It wasn’t supposed to be like this for Cedric Mullins. When he debuted in 2018 and pushed longtime Orioles center fielder Adam Jones to right field, the switch-hitting Mullins demonstrated qualities that the O’s desperately needed. He added speed and defense, and he also hit well enough in the minors while rising rapidly through the O’s system, that he seemed to be, at best, a starting outfielder for years to come. At worst? Maybe a fourth-outfielder type.

But things rarely go according to plan, and the last few years have been a roller-coaster ride for Mullins. They’ve included demotions and disappointment and lots of change. In 2019 alone, he went from starting in center field and batting leadoff on Opening Day for the Orioles to stretches in the minor leagues for Triple-A Norfolk and Double-A Bowie.

Soon after, Mullins rebuilt his swing with help from hitting instructor Rick Strickland in the offseason and was introduced to technology and data-driven terminology to bolster his offensive approach. And just this spring, he gave up switch-hitting altogether and focused entirely on maximizing his abilities from the left side.

Mullins showed enough promise in the spring to once again earn the starting nod on Opening Day in center field while batting leadoff. So far, he hasn’t looked back. Sixteen games in, he has a .355/.412/.516 batting line and a 168 wRC+ that’s tied for 24th best among qualified hitters. His 0.8 fWAR is tied for 12th best in baseball, and it’s easily the best among O’s position players.

As always, the same questions persist for a player off to an unexpectedly great start. How is he doing this? And can he keep it going? Here’s what you need to know:

Abandoning switch-hitting is working.

Anyone realistically could expect hiccups from the major change of giving up hitting from one side of the plate. However, from Day One, Mullins looked more comfortable than you’d expect in the spring.

That comfort has translated to the regular season as well. In 22 plate appearances against left-handed pitchers, Mullins has collected eight hits and two walks. It’s a little silly to compare splits this early, but just go with it:

vs. RHP: 168 wRC+ (46 PA)
vs. LHP: 166 wRC+ (22 PA)

It’s worth noting that Mullins is sporting a BABIP of .467 and that seven of his eight extra-base hits have come against right-handers. Still, he’s more than holding his own in his first extended stint from the left side, and looking competent against southpaws would go a long way toward Mullins continuing to be effective at the plate.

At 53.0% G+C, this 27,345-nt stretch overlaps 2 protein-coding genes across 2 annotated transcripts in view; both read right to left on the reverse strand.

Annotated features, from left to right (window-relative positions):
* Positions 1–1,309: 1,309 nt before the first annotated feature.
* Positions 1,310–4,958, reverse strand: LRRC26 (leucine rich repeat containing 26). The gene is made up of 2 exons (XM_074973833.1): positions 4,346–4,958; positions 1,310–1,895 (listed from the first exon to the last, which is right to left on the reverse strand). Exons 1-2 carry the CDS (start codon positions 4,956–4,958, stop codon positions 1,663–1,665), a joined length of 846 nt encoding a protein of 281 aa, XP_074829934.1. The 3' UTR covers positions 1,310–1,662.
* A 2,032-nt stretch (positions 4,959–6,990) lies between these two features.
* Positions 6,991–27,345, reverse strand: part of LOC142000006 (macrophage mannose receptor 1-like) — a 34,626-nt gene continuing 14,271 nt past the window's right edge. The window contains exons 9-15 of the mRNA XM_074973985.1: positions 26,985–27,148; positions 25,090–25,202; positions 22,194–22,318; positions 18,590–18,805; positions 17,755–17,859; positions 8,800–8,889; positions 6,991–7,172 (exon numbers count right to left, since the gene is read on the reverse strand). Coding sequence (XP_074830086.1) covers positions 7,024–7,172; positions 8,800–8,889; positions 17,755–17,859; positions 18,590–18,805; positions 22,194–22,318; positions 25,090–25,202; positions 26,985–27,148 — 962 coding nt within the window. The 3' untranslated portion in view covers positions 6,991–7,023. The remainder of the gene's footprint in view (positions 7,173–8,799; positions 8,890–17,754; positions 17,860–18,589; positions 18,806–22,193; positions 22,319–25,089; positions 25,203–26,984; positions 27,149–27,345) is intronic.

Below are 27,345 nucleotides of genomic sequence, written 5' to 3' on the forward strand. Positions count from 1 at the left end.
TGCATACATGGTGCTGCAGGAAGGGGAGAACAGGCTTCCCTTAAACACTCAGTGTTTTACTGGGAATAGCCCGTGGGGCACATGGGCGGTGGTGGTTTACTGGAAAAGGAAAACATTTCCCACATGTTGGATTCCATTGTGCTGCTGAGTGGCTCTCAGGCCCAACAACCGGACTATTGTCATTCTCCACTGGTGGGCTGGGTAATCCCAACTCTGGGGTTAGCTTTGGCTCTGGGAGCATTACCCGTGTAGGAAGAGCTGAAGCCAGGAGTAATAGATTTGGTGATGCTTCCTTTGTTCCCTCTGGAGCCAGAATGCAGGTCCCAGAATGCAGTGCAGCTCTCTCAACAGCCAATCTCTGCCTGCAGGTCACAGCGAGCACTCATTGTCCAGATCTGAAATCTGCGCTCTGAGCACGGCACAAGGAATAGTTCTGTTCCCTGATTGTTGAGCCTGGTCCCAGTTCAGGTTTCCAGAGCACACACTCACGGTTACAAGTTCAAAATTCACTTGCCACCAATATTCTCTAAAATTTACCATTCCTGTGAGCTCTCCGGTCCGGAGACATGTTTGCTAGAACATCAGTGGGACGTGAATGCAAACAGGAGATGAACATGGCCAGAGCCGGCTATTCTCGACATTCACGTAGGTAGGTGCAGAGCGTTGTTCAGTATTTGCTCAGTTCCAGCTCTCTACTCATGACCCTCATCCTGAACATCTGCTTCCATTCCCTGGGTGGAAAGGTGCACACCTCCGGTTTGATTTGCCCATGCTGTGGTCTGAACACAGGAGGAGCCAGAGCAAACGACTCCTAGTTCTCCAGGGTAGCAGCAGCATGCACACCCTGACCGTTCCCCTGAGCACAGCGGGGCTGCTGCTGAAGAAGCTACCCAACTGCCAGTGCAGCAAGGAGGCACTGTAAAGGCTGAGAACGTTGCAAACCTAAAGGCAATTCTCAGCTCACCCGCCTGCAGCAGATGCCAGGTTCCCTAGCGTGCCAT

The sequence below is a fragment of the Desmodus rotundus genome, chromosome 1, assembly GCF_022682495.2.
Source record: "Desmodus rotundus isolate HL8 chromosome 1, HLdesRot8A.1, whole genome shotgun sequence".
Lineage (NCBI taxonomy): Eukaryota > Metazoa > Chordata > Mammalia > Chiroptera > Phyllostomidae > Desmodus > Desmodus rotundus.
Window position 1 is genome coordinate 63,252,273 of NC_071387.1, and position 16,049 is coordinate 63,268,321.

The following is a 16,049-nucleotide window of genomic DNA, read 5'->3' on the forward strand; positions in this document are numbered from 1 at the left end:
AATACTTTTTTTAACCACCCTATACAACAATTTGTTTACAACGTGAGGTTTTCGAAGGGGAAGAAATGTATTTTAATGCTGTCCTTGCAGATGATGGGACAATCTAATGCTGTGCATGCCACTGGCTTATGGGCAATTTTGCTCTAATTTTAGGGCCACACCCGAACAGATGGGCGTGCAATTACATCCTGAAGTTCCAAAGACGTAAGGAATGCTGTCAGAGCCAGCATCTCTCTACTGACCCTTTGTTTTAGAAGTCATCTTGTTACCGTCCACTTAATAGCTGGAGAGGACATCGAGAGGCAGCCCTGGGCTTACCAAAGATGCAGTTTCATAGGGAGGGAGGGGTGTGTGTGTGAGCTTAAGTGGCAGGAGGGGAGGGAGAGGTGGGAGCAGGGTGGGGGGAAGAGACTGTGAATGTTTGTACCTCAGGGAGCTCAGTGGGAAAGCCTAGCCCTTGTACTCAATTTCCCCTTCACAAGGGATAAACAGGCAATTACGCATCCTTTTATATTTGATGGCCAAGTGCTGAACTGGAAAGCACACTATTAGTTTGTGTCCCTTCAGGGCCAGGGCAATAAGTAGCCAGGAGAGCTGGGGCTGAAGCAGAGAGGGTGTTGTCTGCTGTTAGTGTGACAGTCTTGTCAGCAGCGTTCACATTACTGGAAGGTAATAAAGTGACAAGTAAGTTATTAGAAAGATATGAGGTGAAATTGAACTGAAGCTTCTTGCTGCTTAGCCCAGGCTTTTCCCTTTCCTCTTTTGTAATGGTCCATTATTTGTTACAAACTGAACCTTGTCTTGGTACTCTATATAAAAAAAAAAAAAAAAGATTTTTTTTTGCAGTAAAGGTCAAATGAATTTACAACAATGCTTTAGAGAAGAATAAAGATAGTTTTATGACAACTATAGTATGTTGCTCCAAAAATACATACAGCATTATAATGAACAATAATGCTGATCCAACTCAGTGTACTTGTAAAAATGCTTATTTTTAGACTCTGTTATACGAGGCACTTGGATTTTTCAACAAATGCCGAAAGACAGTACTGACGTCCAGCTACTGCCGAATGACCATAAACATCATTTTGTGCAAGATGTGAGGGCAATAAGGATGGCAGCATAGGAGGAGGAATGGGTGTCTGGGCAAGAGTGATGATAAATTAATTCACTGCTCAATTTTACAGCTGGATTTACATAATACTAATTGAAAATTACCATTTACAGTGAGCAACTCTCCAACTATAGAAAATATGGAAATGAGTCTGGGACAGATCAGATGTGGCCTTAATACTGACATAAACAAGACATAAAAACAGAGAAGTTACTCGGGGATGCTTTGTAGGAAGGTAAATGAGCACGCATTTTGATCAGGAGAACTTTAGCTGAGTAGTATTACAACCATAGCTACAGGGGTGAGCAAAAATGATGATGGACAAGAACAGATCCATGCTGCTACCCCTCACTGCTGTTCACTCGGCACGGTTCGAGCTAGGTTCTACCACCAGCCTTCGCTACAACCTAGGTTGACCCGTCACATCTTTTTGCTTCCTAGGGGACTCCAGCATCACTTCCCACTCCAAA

His Statcast profile is better, but not great.

Mullins will most likely never be a Statcast darling, but his batted ball data has improved in several categories. His average exit velocity (89.9), expected batting average (.273), expected slugging percentage (.422), expected wOBA (.331) and hard-hit percentage (43.5%) are all better than any of his first three major-league seasons. The modest increase in walks is also encouraging.

No one is expecting Mullins to be a power hitter. He also won’t keep being this fortunate on balls in play because no one does. But making more consistent, solid contact is never a bad thing, especially when it comes from someone with Mullins’ speed (85th percentile in sprint speed).

His plate discipline is encouraging.

Early in the season, it’s fun to watch for little improvements that players have made and hoping they stick. For Mullins, one key has been not chasing as many pitches out of the strike zone. So far, he’s offered at a little less than 20% of balls out of the zone, which would be a career low for him.

Overall, he’s swinging less (43.8%) than he has since 2018 (40.6%) while making more contact than ever (83.5%). His called and swinging strike percentage of 23.2% would also be a career low. It’s a goal for all hitters to swing at pitches in the strike zone and not get fooled. We’ll see how Mullins continues to handle this over the next few months.

He hasn’t needed to bunt — yet.

In the pandemic-shortened 2020 season, the Orioles led all of baseball with 16 bunt hits. Mullins had nine of them — two more than the Rockies’ Garrett Hampson. Through the O’s first 16 games, the O’s have yet to collect a bunt for a hit.

Mullins is too good of a bunter to get through the whole season without a bunt hit. They’ll come at some point. Perhaps he feels confident enough to not rely on his bunting, or maybe opposing teams are more aware and ready for Mullins’ not-so-secret weapon. Regardless, don’t be surprised to see him drop one down sometime soon.

He’s still solid in center field.

Despite Mullins’ speed, he’s not a huge stolen base threat on the basepaths. With teams valuing outs and being so risk-averse, those types of players are rare. But there’s no holding back his speed in the outfield, where he’s able to cover plenty of ground and run down numerous balls in the left- and right-center field gap.

Since 2018, Mullins has accumulated 9 outs above average, according to Statcast, which puts him in the top 30 among all outfielders. He’s off to a +1 start in 2021, and it would be intriguing to see what he’s able to do with a full season.

You don’t need me to tell you that Mullins is almost certainly not a top 30 player in all of baseball. He will most likely start struggling at some point, and things won’t be as fun.

But that he’s made it to this point at all — where you actually have to wonder if he’s one of the O’s best players going forward — is a remarkable achievement for someone who could be toiling away in the minors if he didn’t put in the work and make the necessary adjustments.

It’s wonderful and enjoyable even if you know it’s not guaranteed to continue. No one knows that better than Mullins.

All statistics are entering play April 20.

Photo Credit: Kenya Allen/PressBox

Matt Kremnitzer

See all posts by Matt Kremnitzer. Follow Matt Kremnitzer on Twitter at @mattkremnitzer